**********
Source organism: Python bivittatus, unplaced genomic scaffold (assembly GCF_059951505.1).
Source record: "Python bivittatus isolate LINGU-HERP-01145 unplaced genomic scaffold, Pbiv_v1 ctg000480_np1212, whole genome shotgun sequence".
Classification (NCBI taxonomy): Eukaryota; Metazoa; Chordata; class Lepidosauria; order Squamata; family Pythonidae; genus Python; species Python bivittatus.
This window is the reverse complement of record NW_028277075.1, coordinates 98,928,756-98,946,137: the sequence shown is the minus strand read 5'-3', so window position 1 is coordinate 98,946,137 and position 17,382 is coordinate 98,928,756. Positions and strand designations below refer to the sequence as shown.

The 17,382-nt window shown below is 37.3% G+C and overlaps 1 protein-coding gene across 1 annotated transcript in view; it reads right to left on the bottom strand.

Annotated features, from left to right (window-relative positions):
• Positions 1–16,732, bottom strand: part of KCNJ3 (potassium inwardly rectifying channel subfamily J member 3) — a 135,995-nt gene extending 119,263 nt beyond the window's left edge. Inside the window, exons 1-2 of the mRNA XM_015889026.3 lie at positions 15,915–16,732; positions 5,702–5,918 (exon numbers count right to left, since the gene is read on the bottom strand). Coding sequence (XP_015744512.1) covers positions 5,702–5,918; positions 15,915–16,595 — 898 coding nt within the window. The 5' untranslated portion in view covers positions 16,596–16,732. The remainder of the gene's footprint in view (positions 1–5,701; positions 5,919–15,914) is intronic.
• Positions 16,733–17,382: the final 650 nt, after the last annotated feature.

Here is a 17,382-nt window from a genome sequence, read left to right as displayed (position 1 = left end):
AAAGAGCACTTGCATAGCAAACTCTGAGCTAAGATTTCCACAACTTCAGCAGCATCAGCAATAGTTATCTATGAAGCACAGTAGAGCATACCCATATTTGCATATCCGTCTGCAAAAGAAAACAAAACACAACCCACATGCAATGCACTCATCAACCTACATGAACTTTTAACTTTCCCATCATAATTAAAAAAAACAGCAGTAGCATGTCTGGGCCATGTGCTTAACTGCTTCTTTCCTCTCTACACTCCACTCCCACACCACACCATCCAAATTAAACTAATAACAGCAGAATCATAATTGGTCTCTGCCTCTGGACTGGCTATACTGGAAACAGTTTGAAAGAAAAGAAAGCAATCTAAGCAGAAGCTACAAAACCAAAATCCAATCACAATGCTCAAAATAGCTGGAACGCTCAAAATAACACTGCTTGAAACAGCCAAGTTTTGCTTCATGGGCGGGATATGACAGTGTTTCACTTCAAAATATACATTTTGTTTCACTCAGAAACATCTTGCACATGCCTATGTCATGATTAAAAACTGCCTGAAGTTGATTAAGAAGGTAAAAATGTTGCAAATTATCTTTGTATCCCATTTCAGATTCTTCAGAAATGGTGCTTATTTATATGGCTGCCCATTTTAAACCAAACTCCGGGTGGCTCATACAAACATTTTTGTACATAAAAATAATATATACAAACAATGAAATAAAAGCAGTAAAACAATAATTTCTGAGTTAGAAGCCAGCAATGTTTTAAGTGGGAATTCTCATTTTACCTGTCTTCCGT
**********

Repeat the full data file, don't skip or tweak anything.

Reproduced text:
Source organism: Python bivittatus, unplaced genomic scaffold (assembly GCF_059951505.1).
Source record: "Python bivittatus isolate LINGU-HERP-01145 unplaced genomic scaffold, Pbiv_v1 ctg000480_np1212, whole genome shotgun sequence".
Classification (NCBI taxonomy): Eukaryota; Metazoa; Chordata; class Lepidosauria; order Squamata; family Pythonidae; genus Python; species Python bivittatus.
This window is the reverse complement of record NW_028277075.1, coordinates 98,928,756-98,946,137: the sequence shown is the minus strand read 5'-3', so window position 1 is coordinate 98,946,137 and position 17,382 is coordinate 98,928,756. Positions and strand designations below refer to the sequence as shown.

The 17,382-nt window shown below is 37.3% G+C and overlaps 1 protein-coding gene across 1 annotated transcript in view; it reads right to left on the bottom strand.

Annotated features, from left to right (window-relative positions):
• Positions 1–16,732, bottom strand: part of KCNJ3 (potassium inwardly rectifying channel subfamily J member 3) — a 135,995-nt gene extending 119,263 nt beyond the window's left edge. Inside the window, exons 1-2 of the mRNA XM_015889026.3 lie at positions 15,915–16,732; positions 5,702–5,918 (exon numbers count right to left, since the gene is read on the bottom strand). Coding sequence (XP_015744512.1) covers positions 5,702–5,918; positions 15,915–16,595 — 898 coding nt within the window. The 5' untranslated portion in view covers positions 16,596–16,732. The remainder of the gene's footprint in view (positions 1–5,701; positions 5,919–15,914) is intronic.
• Positions 16,733–17,382: the final 650 nt, after the last annotated feature.

Here is a 17,382-nt window from a genome sequence, read left to right as displayed (position 1 = left end):
AAAGAGCACTTGCATAGCAAACTCTGAGCTAAGATTTCCACAACTTCAGCAGCATCAGCAATAGTTATCTATGAAGCACAGTAGAGCATACCCATATTTGCATATCCGTCTGCAAAAGAAAACAAAACACAACCCACATGCAATGCACTCATCAACCTACATGAACTTTTAACTTTCCCATCATAATTAAAAAAAACAGCAGTAGCATGTCTGGGCCATGTGCTTAACTGCTTCTTTCCTCTCTACACTCCACTCCCACACCACACCATCCAAATTAAACTAATAACAGCAGAATCATAATTGGTCTCTGCCTCTGGACTGGCTATACTGGAAACAGTTTGAAAGAAAAGAAAGCAATCTAAGCAGAAGCTACAAAACCAAAATCCAATCACAATGCTCAAAATAGCTGGAACGCTCAAAATAACACTGCTTGAAACAGCCAAGTTTTGCTTCATGGGCGGGATATGACAGTGTTTCACTTCAAAATATACATTTTGTTTCACTCAGAAACATCTTGCACATGCCTATGTCATGATTAAAAACTGCCTGAAGTTGATTAAGAAGGTAAAAATGTTGCAAATTATCTTTGTATCCCATTTCAGATTCTTCAGAAATGGTGCTTATTTATATGGCTGCCCATTTTAAACCAAACTCCGGGTGGCTCATACAAACATTTTTGTACATAAAAATAATATATACAAACAATGAAATAAAAGCAGTAAAACAATAATTTCTGAGTTAGAAGCCAGCAATGTTTTAAGTGGGAATTCTCATTTTACCTGTCTTCCGT